Monks and townspeople were both delighted: Mugen truly had the most amazing temple of the province.
Yet, for the young woman, nothing was the same. All ignored her, only throwing her side looks full of disdain. As a defense, the poor girl turned sour and lonely. Many years passed and people forgot her history. She became the town’s madwoman, always muttering nonsense and harsh curses under her breath.
One evening, the old woman went to the river and jumped, never again to be seen. But, in her belongings, people discovered a strange message:
Ring it, ring it ‘til it cracks! Break the bell! Become richer than you ever dreamt!
Townsfolk whispered and whispered about the madwoman’s words. And one day, a greedy man took his chance and started to ring the bell. In a steady rhythm, he kept striking metal with the roped beam.
Heavy, loud, the bell sang and sang, its deep longing call echoing across the land. In a trance, others villagers soon joined him:
– I won’t let you keep the bell’s treasure!
Holding mallets and big staves, they all struck frenetically. The ringing was deafening, resounding deep in their bones. More and more people came, eyes mad, each yearning to strike. Overwhelmed monks didn’t know what to do to contain the raving mob.
– My turn! My turn!
The bell sang in a mad unsettling rhythm. Furious people fought to get close to the bell, vicious blows exchanged here and there. The ringing sound picked up pace as the rabid crowd chanted:
– Strike harder! Break the bell!
The bell rang and suddenly…
… Vibrations had damaged the wooden frame holding the bell. Shattered wood splattered everywhere. In a heavy dust cloud, the huge bell came down crushing people under its weight. It was still uncracked.
The song of greed had stopped. In a dreadful silence, monks and villagers slowy came back to their senses. Someone wailed in near hysteria:
– Cursed! This bell is cursed!
The abbot tried his best to calm people down. He ordered his monks to chant protective sutra.
– This ill-fated thing must disappeared… You and you come here!
Under the abbot’s guidance, monks and villagers joined their effort to roll the huge bell down the temple’s hill, where stood a deep swamp. And, some people said that, as the beautiful bell of Mugen slowly sank into the mud, a feminine silhouette escaped from the mist and disappeared into thin air.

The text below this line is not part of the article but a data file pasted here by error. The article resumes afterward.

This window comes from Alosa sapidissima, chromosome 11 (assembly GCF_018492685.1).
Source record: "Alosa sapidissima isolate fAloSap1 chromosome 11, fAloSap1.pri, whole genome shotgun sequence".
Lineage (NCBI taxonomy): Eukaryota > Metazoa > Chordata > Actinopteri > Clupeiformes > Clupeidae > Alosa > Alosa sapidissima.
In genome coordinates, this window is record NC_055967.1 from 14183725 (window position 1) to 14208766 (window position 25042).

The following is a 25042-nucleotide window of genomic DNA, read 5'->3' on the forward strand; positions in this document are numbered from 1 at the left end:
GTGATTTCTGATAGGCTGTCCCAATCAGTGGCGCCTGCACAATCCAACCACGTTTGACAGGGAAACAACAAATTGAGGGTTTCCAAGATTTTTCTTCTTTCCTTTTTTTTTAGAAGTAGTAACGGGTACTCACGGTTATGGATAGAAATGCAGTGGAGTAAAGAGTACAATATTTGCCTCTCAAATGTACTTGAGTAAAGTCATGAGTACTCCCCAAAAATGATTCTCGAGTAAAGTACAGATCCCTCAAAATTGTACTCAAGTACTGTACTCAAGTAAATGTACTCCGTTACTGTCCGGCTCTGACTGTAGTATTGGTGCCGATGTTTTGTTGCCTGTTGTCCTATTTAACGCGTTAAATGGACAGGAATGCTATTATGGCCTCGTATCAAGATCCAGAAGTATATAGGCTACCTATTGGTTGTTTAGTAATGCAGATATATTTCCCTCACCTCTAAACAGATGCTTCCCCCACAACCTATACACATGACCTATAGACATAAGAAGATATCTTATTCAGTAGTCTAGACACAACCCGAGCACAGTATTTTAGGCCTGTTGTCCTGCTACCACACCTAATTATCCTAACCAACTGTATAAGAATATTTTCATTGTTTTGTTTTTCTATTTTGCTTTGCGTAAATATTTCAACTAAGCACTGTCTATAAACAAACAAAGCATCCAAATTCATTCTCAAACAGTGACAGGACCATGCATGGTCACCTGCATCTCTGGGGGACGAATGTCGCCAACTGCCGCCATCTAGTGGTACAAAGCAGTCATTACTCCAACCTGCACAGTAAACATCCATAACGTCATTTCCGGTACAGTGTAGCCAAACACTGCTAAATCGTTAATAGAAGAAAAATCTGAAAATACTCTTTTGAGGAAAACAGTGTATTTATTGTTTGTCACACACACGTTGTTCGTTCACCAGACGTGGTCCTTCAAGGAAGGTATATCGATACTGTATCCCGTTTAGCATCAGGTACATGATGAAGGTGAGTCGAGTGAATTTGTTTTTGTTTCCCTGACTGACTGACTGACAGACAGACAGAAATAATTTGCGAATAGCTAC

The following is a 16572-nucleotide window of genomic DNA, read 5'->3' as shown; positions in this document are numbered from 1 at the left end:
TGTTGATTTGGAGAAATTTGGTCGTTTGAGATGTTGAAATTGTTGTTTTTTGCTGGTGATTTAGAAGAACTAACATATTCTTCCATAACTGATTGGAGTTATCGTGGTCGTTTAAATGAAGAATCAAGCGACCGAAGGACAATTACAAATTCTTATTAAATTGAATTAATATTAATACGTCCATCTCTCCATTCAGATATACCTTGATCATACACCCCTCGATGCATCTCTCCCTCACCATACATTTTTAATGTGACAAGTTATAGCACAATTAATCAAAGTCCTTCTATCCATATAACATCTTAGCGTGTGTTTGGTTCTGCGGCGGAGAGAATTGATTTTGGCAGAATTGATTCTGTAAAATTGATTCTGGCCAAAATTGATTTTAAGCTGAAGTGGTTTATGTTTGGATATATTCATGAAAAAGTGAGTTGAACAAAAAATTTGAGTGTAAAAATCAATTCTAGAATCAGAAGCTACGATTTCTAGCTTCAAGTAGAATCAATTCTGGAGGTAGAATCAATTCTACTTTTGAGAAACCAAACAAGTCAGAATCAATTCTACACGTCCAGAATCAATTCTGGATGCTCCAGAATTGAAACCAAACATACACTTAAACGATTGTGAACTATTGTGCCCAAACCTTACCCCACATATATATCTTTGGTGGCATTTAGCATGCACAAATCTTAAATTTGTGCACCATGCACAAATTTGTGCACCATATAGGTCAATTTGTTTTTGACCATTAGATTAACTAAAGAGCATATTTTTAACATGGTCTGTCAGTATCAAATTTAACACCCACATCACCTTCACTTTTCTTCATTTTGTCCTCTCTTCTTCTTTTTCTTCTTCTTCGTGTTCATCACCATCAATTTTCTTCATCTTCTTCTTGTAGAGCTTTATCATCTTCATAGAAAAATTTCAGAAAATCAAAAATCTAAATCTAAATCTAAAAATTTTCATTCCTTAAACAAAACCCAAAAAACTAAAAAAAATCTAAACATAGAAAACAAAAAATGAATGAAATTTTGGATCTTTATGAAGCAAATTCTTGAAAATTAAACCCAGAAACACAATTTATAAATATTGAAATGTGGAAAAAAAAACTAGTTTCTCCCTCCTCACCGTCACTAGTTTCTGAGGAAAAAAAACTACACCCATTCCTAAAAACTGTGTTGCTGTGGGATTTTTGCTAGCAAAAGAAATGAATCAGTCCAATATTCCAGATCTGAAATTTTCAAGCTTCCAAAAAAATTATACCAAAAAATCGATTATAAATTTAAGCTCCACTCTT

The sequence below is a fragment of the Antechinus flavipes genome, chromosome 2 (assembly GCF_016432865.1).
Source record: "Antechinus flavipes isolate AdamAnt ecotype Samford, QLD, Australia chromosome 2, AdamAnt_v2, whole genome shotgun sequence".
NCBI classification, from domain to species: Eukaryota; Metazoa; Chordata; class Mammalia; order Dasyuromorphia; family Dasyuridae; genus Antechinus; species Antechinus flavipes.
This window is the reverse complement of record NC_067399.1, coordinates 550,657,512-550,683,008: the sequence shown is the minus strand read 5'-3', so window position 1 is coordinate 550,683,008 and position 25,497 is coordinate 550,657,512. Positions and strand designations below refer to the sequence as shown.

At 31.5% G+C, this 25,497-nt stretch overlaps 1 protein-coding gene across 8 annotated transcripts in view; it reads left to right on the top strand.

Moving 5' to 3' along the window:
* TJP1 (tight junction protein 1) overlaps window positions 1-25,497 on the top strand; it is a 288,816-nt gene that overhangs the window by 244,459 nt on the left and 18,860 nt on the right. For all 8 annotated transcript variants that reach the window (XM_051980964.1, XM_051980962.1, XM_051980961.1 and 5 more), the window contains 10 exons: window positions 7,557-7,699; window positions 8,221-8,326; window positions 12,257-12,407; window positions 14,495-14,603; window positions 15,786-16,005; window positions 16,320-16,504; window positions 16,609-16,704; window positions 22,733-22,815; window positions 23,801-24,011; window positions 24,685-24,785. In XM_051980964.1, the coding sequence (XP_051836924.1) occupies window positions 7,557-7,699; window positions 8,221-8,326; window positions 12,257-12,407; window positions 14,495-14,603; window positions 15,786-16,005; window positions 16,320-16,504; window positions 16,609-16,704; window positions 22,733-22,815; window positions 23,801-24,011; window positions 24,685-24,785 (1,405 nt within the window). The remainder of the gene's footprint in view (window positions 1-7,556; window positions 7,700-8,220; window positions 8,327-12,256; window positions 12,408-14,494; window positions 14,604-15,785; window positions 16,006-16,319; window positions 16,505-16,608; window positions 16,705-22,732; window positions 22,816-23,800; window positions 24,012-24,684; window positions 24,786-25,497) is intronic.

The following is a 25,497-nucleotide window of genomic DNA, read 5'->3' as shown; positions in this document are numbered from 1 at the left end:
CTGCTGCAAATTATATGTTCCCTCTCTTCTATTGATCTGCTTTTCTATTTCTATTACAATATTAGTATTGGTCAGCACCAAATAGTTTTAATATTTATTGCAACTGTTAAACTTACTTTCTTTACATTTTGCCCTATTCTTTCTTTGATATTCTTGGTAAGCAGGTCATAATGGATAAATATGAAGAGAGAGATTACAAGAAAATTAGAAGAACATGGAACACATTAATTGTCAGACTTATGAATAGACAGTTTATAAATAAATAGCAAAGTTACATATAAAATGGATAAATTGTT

Bells are extremely important objects in Japan. Bit it big bonsho or smaller suzu, people believe bells have the power to cast away demons and evil spirits. That’s partly why the deep gong-like sound of big buddhist bells plays an important part in many rituals such as dead festival (ōkubo-ōgane for obon) or New Year Joyanokane ceremonies.
Because of their aura, bells can be found in many tales. A famous one is Musume Dojoji, where the spurned lady Kiyohime turned into a serpent out of spite and purchased her lover who hid under a temple bell. This story is a classic noh play and has also a beautiful kabuki version.
Mirrors also play an important role in Japanese culture. One of the most prized artifacts of the country is the Yata no kagami, a mirror supposed to have helped to lure the goddess Amateresu from her cave. Precious objects, they’ve kept for centuries an aura of magic and mystery. They were for example said to show your true soul… or catch it depending of the story!
Mirrors were especially associated with women. So it’s no wonder that in today’s tale, the young woman left a piece of her soul in her beloved mirror. And, because of her grief, her last words imbued the bell with a power, revealing the dark face we all can hide inside of us. A very classical example of Japanese ghost story!